Aggersbury works online along with about 70 others who share responsibility for personally reaching out to every case. Together they represent the diversity of Marin’s neighborhoods. Spanish language is an especially important skill, and tracers have been recruited from Latinx communities. Aggersbury said it’s been particularly interesting to communicate with multigenerational families and interpreters. Unfortunately, she has dealt with several COVID-19 patients living together with a wide range of ages – and sometimes even surnames – among the family members.
“I’m really impressed with how some of the families manage isolation and quarantine,” she said. “They’re very diligent. It’s hard for the kids if they have them … sometimes seven of them in one apartment. I’m impressed with how they’re dealing with it, especially when their finances are stretched, and they can’t go back to work. Many have friends and family who will deliver food to them.”
The MMRC specialists make sure patients have access to guidance from the U.S. Centers for Disease Control, the California Department of Public Health, and major health care providers in addition to recommendations from Marin County Public Health staff. The key recommendations have been the same since the start of the public health crisis: wash hands, a wear face covering, sanitize/disinfect often, and keep away from others as much as possible.
“Don’t go to any parties, please,” Aggersbury said. “Save those for later on.”
A native Londoner, Aggersbury came to the United States in the 1970s and settled in Marin about 20 years ago. She worked for the British Red Cross and the American Red Cross, and she has worked in other countries including five years in Saudi Arabia. MMRC members have been dispatched to many California wildfires in recent years, too. She loves to travel but has put off her own vacation plans for the time being. When she’s not volunteering with COVID-19 contact investigations, she’s getting the backyard in order and cleaning out her garage and home just like everyone else. She doesn’t see an end to the pandemic this calendar year.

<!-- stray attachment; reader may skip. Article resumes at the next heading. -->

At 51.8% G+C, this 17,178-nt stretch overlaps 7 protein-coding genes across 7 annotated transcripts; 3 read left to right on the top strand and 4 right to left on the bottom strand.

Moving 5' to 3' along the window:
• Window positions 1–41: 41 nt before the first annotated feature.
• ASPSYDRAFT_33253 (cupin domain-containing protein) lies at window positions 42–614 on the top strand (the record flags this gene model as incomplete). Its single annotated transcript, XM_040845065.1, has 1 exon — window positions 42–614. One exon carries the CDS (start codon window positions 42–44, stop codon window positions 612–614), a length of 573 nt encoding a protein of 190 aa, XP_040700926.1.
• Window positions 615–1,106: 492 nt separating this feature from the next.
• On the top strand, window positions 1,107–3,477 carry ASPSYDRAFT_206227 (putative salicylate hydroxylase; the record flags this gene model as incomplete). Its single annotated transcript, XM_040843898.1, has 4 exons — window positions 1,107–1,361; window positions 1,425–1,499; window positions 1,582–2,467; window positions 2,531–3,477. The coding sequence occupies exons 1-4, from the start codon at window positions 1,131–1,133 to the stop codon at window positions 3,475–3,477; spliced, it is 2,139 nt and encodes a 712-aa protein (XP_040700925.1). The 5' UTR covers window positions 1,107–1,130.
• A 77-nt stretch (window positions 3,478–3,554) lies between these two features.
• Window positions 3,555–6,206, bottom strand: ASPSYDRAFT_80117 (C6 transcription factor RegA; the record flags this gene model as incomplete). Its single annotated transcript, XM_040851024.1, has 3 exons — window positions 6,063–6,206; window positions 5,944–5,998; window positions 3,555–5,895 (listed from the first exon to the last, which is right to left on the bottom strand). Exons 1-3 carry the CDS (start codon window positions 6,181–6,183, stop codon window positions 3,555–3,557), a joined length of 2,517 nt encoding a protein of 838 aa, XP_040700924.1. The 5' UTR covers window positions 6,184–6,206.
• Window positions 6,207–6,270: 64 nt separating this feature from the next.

So, in the meantime, Aggersbury is pleased to contribute her time and possibly help save lives with other members of MMRC, Marin County Public Health, and all the other front-line health workers.
“The whole team I’ve worked with, I’m very impressed with them – everybody from the county, the state, and all the volunteers,” she said. “We have great teamwork going on. At the end of each day, we discuss the problems we had, share anecdotes, and work things out. Everybody is willing to make suggestions to improve the process. The rapport has been established over Zoom (videoconferencing), and the camaraderie is tremendous. This is rewarding for me.”
Dr. Matthew WillisPublic Health OfficerHealth and Human Services
3240 Kerner Blvd.San Rafael, CA 94901(415) 473-4163Email: Dr. Matthew WillisMarin HHS website